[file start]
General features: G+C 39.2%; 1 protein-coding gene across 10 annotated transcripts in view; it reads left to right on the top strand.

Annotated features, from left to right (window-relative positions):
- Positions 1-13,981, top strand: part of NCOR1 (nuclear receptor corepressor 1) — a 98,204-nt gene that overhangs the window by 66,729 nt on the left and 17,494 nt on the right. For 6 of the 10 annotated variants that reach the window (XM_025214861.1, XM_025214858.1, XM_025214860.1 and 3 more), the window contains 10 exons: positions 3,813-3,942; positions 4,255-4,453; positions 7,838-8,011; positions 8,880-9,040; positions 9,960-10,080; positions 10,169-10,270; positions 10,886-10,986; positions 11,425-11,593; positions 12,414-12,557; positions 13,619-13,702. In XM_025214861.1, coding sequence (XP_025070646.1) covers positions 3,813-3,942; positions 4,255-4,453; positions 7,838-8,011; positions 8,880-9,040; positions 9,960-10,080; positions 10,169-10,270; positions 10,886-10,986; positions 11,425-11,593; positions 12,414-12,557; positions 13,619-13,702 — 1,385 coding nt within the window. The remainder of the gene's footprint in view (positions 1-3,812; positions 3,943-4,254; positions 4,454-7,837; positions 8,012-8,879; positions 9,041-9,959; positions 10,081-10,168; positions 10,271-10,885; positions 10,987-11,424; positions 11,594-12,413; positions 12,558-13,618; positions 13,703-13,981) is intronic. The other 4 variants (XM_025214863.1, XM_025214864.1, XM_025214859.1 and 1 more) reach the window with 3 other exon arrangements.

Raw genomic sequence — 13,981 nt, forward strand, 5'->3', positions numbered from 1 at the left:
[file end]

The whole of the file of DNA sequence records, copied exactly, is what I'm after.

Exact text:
General features: G+C 39.2%; 1 protein-coding gene across 10 annotated transcripts in view; it reads left to right on the top strand.

Annotated features, from left to right (window-relative positions):
- Positions 1-13,981, top strand: part of NCOR1 (nuclear receptor corepressor 1) — a 98,204-nt gene that overhangs the window by 66,729 nt on the left and 17,494 nt on the right. For 6 of the 10 annotated variants that reach the window (XM_025214861.1, XM_025214858.1, XM_025214860.1 and 3 more), the window contains 10 exons: positions 3,813-3,942; positions 4,255-4,453; positions 7,838-8,011; positions 8,880-9,040; positions 9,960-10,080; positions 10,169-10,270; positions 10,886-10,986; positions 11,425-11,593; positions 12,414-12,557; positions 13,619-13,702. In XM_025214861.1, coding sequence (XP_025070646.1) covers positions 3,813-3,942; positions 4,255-4,453; positions 7,838-8,011; positions 8,880-9,040; positions 9,960-10,080; positions 10,169-10,270; positions 10,886-10,986; positions 11,425-11,593; positions 12,414-12,557; positions 13,619-13,702 — 1,385 coding nt within the window. The remainder of the gene's footprint in view (positions 1-3,812; positions 3,943-4,254; positions 4,454-7,837; positions 8,012-8,879; positions 9,041-9,959; positions 10,081-10,168; positions 10,271-10,885; positions 10,987-11,424; positions 11,594-12,413; positions 12,558-13,618; positions 13,703-13,981) is intronic. The other 4 variants (XM_025214863.1, XM_025214864.1, XM_025214859.1 and 1 more) reach the window with 3 other exon arrangements.

Raw genomic sequence — 13,981 nt, forward strand, 5'->3', positions numbered from 1 at the left: